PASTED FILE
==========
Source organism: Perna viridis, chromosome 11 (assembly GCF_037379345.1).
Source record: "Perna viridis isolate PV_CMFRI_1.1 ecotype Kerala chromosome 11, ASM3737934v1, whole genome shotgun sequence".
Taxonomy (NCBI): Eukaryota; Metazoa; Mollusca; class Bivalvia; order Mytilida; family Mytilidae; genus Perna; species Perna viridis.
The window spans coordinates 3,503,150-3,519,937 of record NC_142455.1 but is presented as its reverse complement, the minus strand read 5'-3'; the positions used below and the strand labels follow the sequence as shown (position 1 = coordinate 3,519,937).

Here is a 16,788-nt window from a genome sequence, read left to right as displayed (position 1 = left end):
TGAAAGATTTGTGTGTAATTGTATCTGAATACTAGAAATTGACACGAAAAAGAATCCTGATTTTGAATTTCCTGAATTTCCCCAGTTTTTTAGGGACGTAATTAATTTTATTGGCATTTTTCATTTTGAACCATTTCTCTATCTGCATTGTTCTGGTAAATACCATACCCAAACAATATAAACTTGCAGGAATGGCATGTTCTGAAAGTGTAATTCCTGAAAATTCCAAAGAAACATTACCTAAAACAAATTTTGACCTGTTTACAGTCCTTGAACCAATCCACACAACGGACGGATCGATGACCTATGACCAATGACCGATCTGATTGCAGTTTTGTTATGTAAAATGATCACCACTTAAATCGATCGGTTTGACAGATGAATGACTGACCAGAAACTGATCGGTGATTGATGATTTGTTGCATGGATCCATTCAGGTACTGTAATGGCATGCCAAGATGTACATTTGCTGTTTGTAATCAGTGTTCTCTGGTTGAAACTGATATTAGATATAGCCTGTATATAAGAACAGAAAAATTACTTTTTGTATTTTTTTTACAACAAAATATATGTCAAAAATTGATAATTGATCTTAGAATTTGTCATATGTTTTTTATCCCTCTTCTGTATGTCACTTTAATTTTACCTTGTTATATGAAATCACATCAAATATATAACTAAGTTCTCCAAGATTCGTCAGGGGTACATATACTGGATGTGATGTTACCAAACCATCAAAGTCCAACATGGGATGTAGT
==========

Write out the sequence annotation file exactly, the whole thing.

Source organism: Perna viridis, chromosome 11 (assembly GCF_037379345.1).
Source record: "Perna viridis isolate PV_CMFRI_1.1 ecotype Kerala chromosome 11, ASM3737934v1, whole genome shotgun sequence".
Taxonomy (NCBI): Eukaryota; Metazoa; Mollusca; class Bivalvia; order Mytilida; family Mytilidae; genus Perna; species Perna viridis.
The window spans coordinates 3,503,150-3,519,937 of record NC_142455.1 but is presented as its reverse complement, the minus strand read 5'-3'; the positions used below and the strand labels follow the sequence as shown (position 1 = coordinate 3,519,937).

Here is a 16,788-nt window from a genome sequence, read left to right as displayed (position 1 = left end):
TGAAAGATTTGTGTGTAATTGTATCTGAATACTAGAAATTGACACGAAAAAGAATCCTGATTTTGAATTTCCTGAATTTCCCCAGTTTTTTAGGGACGTAATTAATTTTATTGGCATTTTTCATTTTGAACCATTTCTCTATCTGCATTGTTCTGGTAAATACCATACCCAAACAATATAAACTTGCAGGAATGGCATGTTCTGAAAGTGTAATTCCTGAAAATTCCAAAGAAACATTACCTAAAACAAATTTTGACCTGTTTACAGTCCTTGAACCAATCCACACAACGGACGGATCGATGACCTATGACCAATGACCGATCTGATTGCAGTTTTGTTATGTAAAATGATCACCACTTAAATCGATCGGTTTGACAGATGAATGACTGACCAGAAACTGATCGGTGATTGATGATTTGTTGCATGGATCCATTCAGGTACTGTAATGGCATGCCAAGATGTACATTTGCTGTTTGTAATCAGTGTTCTCTGGTTGAAACTGATATTAGATATAGCCTGTATATAAGAACAGAAAAATTACTTTTTGTATTTTTTTTACAACAAAATATATGTCAAAAATTGATAATTGATCTTAGAATTTGTCATATGTTTTTTATCCCTCTTCTGTATGTCACTTTAATTTTACCTTGTTATATGAAATCACATCAAATATATAACTAAGTTCTCCAAGATTCGTCAGGGGTACATATACTGGATGTGATGTTACCAAACCATCAAAGTCCAACATGGGATGTAGT